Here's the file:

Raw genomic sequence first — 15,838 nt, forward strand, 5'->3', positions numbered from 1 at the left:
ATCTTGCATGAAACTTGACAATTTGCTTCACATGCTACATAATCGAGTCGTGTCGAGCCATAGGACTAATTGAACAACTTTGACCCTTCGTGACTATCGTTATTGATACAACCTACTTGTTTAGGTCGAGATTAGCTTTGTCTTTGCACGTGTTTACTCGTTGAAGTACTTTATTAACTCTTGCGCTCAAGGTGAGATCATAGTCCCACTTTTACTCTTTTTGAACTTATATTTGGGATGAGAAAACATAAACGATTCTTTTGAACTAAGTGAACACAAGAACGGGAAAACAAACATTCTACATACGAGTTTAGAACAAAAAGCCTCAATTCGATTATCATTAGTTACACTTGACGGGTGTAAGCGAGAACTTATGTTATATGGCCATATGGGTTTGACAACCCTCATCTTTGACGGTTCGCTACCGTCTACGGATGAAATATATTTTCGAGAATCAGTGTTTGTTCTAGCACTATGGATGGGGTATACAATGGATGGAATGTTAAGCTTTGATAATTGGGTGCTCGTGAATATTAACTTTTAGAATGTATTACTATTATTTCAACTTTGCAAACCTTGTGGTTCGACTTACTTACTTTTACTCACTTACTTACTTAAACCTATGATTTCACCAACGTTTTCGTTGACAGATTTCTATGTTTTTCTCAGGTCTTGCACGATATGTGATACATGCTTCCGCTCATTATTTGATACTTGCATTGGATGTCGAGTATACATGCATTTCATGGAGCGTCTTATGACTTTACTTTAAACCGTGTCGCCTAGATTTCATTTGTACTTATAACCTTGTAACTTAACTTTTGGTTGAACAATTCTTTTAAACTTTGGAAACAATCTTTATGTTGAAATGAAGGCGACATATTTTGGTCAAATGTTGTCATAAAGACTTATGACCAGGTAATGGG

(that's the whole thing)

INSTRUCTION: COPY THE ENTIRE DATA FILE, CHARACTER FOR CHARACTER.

Raw genomic sequence first — 15,838 nt, forward strand, 5'->3', positions numbered from 1 at the left:
ATCTTGCATGAAACTTGACAATTTGCTTCACATGCTACATAATCGAGTCGTGTCGAGCCATAGGACTAATTGAACAACTTTGACCCTTCGTGACTATCGTTATTGATACAACCTACTTGTTTAGGTCGAGATTAGCTTTGTCTTTGCACGTGTTTACTCGTTGAAGTACTTTATTAACTCTTGCGCTCAAGGTGAGATCATAGTCCCACTTTTACTCTTTTTGAACTTATATTTGGGATGAGAAAACATAAACGATTCTTTTGAACTAAGTGAACACAAGAACGGGAAAACAAACATTCTACATACGAGTTTAGAACAAAAAGCCTCAATTCGATTATCATTAGTTACACTTGACGGGTGTAAGCGAGAACTTATGTTATATGGCCATATGGGTTTGACAACCCTCATCTTTGACGGTTCGCTACCGTCTACGGATGAAATATATTTTCGAGAATCAGTGTTTGTTCTAGCACTATGGATGGGGTATACAATGGATGGAATGTTAAGCTTTGATAATTGGGTGCTCGTGAATATTAACTTTTAGAATGTATTACTATTATTTCAACTTTGCAAACCTTGTGGTTCGACTTACTTACTTTTACTCACTTACTTACTTAAACCTATGATTTCACCAACGTTTTCGTTGACAGATTTCTATGTTTTTCTCAGGTCTTGCACGATATGTGATACATGCTTCCGCTCATTATTTGATACTTGCATTGGATGTCGAGTATACATGCATTTCATGGAGCGTCTTATGACTTTACTTTAAACCGTGTCGCCTAGATTTCATTTGTACTTATAACCTTGTAACTTAACTTTTGGTTGAACAATTCTTTTAAACTTTGGAAACAATCTTTATGTTGAAATGAAGGCGACATATTTTGGTCAAATGTTGTCATAAAGACTTATGACCAGGTAATGGG